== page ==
The Journal provides a forum for work on the biochemistry, physiology, behaviour, and genetics of marine plants and animals in relation to their ecology; all levels of biological organization will be considered, including studies of ecosystems and ecological modelling. The main emphasis of the Journal lies in experimental work, both from the laboratory and the field. Descriptive studies will, however, be acceptable if they elucidate general ecological principles. Papers describing important new techniques, methods and apparatus will also be considered. All papers will be refereed by experts before acceptance for publication. In all cases proofs will be sent to authors. The editors, referees, and publisher will make every effort to expedite publication and the cooperation of authors in this task is welcomed.
Results of a new study led by researchers at William & Mary's Virginia Institute of Marine Science show that adult blue crabs are much more tolerant of low-oxygen, "hypoxic" conditions than previously thought.
A group of Woods Hole Oceanographic Institution (WHOI) researchers and engineers have developed and tested an innovative new system for sampling small planktonic larvae in coastal ocean waters and understanding their distribution.
I n the absence of coral on Florida's ailing reefs, a titan of the sea is taking over: giant barrel sponges.
Inshore corals may be better able to cope with natural and human-induced sediment resuspension events than previously thought, according to a local researcher.
A new research paper from Mote Marine Laboratory reveals that nurse sharks have the lowest metabolic rate measured in any shark—new evidence of the sluggish lifestyle that has helped the species survive for millennia.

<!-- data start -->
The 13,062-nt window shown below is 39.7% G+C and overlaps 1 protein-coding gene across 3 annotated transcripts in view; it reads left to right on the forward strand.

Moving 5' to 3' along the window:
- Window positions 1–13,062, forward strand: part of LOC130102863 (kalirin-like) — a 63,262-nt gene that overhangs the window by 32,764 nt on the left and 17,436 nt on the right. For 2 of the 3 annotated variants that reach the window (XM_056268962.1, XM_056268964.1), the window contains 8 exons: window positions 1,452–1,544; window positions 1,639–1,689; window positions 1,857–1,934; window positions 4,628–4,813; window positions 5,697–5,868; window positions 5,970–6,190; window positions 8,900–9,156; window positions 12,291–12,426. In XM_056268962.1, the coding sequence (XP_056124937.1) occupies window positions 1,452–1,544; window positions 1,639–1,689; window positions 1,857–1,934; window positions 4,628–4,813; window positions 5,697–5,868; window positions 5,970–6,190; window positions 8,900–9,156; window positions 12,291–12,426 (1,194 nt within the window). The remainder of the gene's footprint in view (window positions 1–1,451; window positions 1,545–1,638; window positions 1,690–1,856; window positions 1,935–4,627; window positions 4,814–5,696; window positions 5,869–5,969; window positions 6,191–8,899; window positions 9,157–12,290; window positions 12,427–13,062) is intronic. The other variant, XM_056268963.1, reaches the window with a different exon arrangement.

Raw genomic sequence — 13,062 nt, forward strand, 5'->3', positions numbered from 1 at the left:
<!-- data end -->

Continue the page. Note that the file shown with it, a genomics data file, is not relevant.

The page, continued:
Cold winter weather can play a key role in what you're allowed to fish for next spring. That point was driven home when low temperatures in early January led North Carolina to temporarily bar fishing for spotted seatrout ...
When it comes to finding protection and a safe feeding ground, fish rely on towering blades of seaweed, like kelp, to create a three-dimensional hiding space. Kelp forests have been shown to be one of the most productive ...
Mussels don't have noses, but two Maine scientists believe the dark shellfish rely on smells when choosing where to set up their homes.
Detected for the first time in Brazil on the coast of the Southeast region in the late 1980s, when oil and gas prospecting began in the Campos Basin offshore of Rio de Janeiro, sun corals of the genus Tubastraea are now spreading ...
Marine biologists discover that shark traffic in and out of a remote Pacific island's lagoon peaks just after dusk
Halfway between Hawaii and American Samoa lies a group of small islands and inlets. Among them is Palmyra Atoll, an almost 5-square-mile ring of coral.